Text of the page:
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Want To Save for Your Wedding? Check Out These Options

A woman considering her options for savings.Your wedding may focus on love and commitment, but you’re going to need some cold hard cash to make your celebration happen. Fortunately, you don’t have to rely on debt financing to fund your big day. With many types of deposit account options and other savings vehicles on the market, you’ve got several options to help you put away the money you need.

Classic Savings Accounts

Writing for NerdWallet, banking expert Tony Armstrong explains how traditional savings accounts work. Simply put, they’re vehicles into which you can deposit money that periodically earns a small amount of interest. They allow you to segregate funds that you don’t want to spend right now yet still permit you to make a minimal number of withdrawals or transfers. Federal law provides for up to six per month before your institution charges any fees.

Currently, most savings accounts yield around 2 percent annual percentage yields, or APYs. The Balance spells out how APYs work, accounting for compounding interest instead of simple interest. Compounding occurs in a somewhat straightforward process:

  • You open a new account and make an initial deposit.
  • Your original deposit earns interest.
  • The bank adds the new interest to your starting deposit.
  • During the next period, you earn more interest on the new total account balance.

The Balance also mentions online savings accounts. These financial vehicles tend to yield more interest, have no minimum balance requirements, and charge low or no fees. Online banks and some brick-and-mortar institutions offer these types of accounts. Although many of these are self-service focused, you can still contact customer support if you need assistance. Also, you can take advantage of perks such as remote virtual deposit and online management tools through the bank’s website or app.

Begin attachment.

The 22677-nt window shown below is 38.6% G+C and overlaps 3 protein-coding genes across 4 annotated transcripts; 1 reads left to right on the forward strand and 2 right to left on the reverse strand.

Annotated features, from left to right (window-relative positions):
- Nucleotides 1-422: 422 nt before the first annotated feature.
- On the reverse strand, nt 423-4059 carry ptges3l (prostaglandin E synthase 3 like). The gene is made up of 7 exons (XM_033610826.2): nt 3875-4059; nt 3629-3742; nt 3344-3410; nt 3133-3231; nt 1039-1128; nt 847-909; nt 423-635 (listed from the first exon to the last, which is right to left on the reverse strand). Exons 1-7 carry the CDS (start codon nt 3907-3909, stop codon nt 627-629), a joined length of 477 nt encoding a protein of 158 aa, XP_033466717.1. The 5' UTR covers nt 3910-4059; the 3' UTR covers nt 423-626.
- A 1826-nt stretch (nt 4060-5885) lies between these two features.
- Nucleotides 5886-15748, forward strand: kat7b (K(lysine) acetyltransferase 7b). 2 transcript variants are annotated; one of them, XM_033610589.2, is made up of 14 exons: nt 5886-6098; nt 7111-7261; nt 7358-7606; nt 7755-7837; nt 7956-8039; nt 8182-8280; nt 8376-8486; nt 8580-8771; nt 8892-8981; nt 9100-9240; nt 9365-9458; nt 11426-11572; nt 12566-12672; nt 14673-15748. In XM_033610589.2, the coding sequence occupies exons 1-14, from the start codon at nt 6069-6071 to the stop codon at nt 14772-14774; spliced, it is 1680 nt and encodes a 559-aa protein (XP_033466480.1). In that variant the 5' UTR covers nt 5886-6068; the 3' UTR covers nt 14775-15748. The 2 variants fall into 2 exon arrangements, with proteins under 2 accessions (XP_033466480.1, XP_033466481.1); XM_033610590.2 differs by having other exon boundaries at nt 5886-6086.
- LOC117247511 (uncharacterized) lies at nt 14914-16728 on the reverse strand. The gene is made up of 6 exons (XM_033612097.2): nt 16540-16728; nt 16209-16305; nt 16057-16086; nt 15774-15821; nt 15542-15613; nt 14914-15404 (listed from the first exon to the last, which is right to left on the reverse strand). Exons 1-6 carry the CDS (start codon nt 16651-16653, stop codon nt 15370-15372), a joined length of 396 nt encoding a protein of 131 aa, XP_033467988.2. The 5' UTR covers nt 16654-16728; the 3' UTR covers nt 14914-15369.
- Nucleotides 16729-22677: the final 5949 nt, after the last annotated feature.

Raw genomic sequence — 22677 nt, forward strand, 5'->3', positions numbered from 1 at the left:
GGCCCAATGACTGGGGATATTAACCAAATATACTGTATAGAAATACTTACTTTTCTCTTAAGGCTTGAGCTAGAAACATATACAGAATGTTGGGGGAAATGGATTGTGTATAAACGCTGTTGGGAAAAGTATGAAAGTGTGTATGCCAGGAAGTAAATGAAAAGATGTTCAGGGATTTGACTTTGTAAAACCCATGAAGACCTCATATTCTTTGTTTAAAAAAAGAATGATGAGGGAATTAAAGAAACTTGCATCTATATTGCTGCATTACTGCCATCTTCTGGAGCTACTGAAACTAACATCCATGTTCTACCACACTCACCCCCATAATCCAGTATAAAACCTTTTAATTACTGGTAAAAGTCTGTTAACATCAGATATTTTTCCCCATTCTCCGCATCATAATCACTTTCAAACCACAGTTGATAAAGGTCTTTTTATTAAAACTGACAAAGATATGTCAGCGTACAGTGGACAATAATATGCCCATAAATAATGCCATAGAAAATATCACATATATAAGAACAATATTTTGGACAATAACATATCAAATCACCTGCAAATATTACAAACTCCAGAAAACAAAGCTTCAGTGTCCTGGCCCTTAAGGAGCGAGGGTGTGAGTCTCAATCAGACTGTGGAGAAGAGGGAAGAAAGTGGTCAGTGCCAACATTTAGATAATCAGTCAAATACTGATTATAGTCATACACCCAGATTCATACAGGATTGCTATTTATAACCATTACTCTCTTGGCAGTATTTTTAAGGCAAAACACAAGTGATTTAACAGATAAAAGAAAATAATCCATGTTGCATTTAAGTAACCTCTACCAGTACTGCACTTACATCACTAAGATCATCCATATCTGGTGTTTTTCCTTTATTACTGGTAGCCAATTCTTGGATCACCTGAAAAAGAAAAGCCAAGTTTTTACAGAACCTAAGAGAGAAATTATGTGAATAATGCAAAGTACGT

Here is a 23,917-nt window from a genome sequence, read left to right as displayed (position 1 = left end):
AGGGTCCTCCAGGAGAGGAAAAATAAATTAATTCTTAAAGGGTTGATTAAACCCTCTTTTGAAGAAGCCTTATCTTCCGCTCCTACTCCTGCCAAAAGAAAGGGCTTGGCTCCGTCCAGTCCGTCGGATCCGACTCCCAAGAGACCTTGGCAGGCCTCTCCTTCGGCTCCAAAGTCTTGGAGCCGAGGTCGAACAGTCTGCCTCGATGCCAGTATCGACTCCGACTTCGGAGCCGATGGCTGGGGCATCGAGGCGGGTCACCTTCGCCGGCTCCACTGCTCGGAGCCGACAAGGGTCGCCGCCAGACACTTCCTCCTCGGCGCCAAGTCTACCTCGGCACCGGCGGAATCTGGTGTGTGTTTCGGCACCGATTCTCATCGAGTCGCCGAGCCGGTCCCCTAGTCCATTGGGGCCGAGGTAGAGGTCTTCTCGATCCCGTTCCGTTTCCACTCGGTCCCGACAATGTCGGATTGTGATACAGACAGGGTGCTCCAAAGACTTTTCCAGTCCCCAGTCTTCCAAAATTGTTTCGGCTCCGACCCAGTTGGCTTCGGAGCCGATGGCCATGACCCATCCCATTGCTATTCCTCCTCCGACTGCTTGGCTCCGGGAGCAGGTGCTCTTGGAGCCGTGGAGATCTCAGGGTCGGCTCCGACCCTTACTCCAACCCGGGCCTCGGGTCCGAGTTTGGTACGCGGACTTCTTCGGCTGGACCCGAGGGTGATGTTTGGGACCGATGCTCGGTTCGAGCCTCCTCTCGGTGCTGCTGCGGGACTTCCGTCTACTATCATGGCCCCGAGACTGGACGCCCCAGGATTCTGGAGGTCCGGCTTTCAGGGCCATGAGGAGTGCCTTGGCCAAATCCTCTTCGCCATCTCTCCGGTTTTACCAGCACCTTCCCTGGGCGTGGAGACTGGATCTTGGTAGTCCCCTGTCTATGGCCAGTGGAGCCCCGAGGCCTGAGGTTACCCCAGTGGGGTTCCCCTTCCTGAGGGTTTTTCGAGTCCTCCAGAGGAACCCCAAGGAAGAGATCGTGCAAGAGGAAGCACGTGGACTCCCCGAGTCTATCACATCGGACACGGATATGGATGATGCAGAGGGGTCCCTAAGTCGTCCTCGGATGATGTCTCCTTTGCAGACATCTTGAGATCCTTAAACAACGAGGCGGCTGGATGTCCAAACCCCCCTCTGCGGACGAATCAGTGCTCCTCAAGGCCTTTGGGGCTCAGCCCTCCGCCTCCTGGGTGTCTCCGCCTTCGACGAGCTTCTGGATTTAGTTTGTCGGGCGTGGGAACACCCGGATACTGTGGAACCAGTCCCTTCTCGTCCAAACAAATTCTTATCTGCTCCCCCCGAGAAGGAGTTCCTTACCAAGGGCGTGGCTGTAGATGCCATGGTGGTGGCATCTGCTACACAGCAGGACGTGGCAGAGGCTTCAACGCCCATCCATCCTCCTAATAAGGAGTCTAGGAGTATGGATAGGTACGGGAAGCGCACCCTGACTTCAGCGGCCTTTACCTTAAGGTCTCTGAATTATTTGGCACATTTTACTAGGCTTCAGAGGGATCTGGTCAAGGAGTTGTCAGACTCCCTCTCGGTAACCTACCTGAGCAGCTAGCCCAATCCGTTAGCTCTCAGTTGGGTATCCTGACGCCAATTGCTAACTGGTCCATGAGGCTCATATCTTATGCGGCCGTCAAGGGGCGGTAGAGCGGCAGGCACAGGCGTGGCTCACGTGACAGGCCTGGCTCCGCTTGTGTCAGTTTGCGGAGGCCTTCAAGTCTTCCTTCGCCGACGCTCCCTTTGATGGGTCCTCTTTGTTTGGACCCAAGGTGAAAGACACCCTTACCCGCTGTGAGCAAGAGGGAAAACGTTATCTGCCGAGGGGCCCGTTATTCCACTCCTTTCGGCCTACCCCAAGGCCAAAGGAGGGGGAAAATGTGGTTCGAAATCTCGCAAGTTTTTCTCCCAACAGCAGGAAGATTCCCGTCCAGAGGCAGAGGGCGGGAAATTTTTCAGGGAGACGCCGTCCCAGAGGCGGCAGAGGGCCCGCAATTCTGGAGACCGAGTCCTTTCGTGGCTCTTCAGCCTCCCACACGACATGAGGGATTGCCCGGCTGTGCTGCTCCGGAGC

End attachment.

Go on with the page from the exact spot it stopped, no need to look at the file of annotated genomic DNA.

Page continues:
Certificates of Deposit

Investopedia breaks down the workings behind certificates of deposit, otherwise called CDs. They’re savings certificates that come with fixed maturity dates, requiring you to keep your money invested for a certain period of time. Maturity rates on CDs range between three months and five years, during which you’d incur an early withdrawal penalty if you attempt to cash them in. Because of this, CDs can help you stash away funds and curb impulsive spending. Be sure to check each bank’s minimum deposit requirements and APYs, which are often comparable to regular savings accounts.

Money Market Accounts

The Simple Dollar’s Saundra Latham clarifies how money market accounts function. They behave a little like hybrids between checking and savings accounts, but that’s a simplistic description. MMAs typically earn more interest than standard checking or savings accounts, but not as much as CDs. Moreover, your institution will allow you to write a limited number of checks each month. When considering your options, keep in mind that MMAs mandate a minimum balance and permit only six withdrawals per month.

What About “Loose Change” Investment Apps?

Micro-investment apps allow users to save their “spare change” by depositing it into investment accounts. Some popular choices include Acorns, Stash, and Clink. Money Under 30’s Choncé Maddox discusses these apps, which round up debit card purchases to the nearest dollar and invest the excess. These can provide an easy entry point to begin investing, with their low minimum deposits and small fees. However, fees can eat up some of your investment earnings. Investors with balances over $5,000 tend to feel a bigger pinch as fees cut into their contributions.

Consider Your Savings Approaches

Ally Bank supplies some wedding savings tips. Its experts suggest that readers determine a budget, open an online savings account, and set up automatic deposits. These basic steps can work for most types of savings vehicles, but you’ll ultimately need to figure out approaches that are right for you.


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